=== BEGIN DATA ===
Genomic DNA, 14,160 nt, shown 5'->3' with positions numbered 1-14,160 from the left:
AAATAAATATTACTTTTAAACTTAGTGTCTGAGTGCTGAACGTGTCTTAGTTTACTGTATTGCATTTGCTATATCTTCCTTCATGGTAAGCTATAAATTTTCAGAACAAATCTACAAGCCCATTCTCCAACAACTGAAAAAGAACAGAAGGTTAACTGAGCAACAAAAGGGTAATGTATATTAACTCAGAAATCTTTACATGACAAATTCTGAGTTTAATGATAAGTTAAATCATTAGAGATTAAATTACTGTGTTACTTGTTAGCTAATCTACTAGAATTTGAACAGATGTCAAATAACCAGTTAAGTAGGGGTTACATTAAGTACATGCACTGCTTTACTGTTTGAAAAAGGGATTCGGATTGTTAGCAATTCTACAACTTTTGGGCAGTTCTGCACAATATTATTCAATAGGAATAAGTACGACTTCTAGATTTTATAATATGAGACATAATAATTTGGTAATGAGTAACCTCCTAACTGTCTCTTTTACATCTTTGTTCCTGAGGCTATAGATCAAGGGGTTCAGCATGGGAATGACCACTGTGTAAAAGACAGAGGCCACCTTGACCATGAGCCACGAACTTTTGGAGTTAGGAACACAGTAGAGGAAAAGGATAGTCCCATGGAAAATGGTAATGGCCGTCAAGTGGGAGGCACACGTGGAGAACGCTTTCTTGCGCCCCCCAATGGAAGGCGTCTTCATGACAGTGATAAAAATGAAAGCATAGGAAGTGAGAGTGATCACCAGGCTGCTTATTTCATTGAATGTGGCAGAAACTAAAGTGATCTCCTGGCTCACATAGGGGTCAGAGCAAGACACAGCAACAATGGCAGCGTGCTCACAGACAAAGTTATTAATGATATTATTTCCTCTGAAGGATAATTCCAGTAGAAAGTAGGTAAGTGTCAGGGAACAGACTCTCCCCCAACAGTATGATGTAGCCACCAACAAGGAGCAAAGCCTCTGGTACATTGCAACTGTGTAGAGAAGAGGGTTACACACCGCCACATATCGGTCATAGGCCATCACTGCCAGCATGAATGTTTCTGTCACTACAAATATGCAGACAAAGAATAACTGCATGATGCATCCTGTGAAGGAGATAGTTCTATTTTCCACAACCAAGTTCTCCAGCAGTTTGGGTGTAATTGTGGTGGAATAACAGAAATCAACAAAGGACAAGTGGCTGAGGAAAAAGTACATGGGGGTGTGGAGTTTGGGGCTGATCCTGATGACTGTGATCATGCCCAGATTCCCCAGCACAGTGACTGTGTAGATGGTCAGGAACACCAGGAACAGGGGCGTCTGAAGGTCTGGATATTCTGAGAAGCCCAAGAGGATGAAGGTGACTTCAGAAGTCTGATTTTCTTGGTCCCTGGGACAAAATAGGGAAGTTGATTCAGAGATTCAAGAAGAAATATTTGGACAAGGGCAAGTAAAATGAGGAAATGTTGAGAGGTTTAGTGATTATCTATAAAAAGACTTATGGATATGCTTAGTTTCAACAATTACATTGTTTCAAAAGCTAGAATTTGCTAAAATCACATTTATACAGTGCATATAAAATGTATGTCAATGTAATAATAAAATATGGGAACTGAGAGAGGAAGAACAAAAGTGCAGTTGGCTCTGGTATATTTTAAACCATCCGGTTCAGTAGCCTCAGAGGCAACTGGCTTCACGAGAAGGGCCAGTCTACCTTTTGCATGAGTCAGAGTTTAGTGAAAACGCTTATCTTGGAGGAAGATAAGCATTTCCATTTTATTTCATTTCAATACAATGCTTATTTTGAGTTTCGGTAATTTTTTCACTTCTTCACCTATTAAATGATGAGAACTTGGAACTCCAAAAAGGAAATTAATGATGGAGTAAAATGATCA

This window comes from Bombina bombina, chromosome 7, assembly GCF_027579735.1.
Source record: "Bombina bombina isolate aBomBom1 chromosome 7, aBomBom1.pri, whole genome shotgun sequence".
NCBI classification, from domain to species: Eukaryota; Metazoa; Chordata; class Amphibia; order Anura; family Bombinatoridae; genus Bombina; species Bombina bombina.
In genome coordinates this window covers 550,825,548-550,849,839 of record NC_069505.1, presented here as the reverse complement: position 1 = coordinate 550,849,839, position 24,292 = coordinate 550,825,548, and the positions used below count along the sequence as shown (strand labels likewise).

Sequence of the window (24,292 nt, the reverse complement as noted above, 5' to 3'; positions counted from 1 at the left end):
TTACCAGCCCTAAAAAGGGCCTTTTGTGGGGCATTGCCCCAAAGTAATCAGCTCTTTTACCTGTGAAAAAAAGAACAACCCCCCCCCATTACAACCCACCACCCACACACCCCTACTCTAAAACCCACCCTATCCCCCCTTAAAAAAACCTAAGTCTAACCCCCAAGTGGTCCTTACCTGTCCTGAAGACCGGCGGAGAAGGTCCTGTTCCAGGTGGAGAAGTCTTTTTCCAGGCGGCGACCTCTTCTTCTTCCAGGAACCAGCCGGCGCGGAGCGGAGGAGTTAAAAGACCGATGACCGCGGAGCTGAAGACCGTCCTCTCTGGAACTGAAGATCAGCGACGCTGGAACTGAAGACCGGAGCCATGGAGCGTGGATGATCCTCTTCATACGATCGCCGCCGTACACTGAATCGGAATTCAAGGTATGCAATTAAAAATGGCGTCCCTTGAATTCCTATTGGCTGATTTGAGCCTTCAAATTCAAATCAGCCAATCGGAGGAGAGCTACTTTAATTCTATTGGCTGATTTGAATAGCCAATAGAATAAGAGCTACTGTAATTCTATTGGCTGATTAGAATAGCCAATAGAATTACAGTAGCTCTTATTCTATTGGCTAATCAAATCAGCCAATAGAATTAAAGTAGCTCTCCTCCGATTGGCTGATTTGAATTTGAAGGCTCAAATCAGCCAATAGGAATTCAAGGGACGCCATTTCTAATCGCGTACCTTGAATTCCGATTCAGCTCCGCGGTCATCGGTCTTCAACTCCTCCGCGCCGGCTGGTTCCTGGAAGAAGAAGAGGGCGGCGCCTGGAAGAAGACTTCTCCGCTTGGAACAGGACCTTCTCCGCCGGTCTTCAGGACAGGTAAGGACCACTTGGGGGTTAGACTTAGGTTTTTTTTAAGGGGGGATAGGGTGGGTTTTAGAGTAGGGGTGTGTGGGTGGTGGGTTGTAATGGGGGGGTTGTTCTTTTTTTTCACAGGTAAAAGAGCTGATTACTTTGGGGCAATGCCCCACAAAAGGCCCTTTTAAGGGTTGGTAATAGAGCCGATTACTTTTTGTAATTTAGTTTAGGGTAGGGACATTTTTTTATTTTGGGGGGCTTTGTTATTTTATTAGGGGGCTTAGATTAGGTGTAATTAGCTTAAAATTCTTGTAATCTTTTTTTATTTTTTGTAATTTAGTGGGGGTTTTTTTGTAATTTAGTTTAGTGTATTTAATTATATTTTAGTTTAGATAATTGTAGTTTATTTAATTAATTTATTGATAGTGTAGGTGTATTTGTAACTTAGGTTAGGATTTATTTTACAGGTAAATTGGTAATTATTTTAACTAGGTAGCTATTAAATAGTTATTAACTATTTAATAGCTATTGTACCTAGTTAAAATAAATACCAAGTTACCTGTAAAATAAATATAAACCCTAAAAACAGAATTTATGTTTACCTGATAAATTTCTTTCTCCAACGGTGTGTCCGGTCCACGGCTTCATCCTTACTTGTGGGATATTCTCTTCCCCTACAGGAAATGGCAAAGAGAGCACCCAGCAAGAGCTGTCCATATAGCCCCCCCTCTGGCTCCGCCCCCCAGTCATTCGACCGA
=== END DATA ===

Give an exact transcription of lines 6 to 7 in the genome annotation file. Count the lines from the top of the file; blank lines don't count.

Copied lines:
In genome coordinates this window covers 550,825,548-550,849,839 of record NC_069505.1, presented here as the reverse complement: position 1 = coordinate 550,849,839, position 24,292 = coordinate 550,825,548, and the positions used below count along the sequence as shown (strand labels likewise).

Sequence of the window (24,292 nt, the reverse complement as noted above, 5' to 3'; positions counted from 1 at the left end):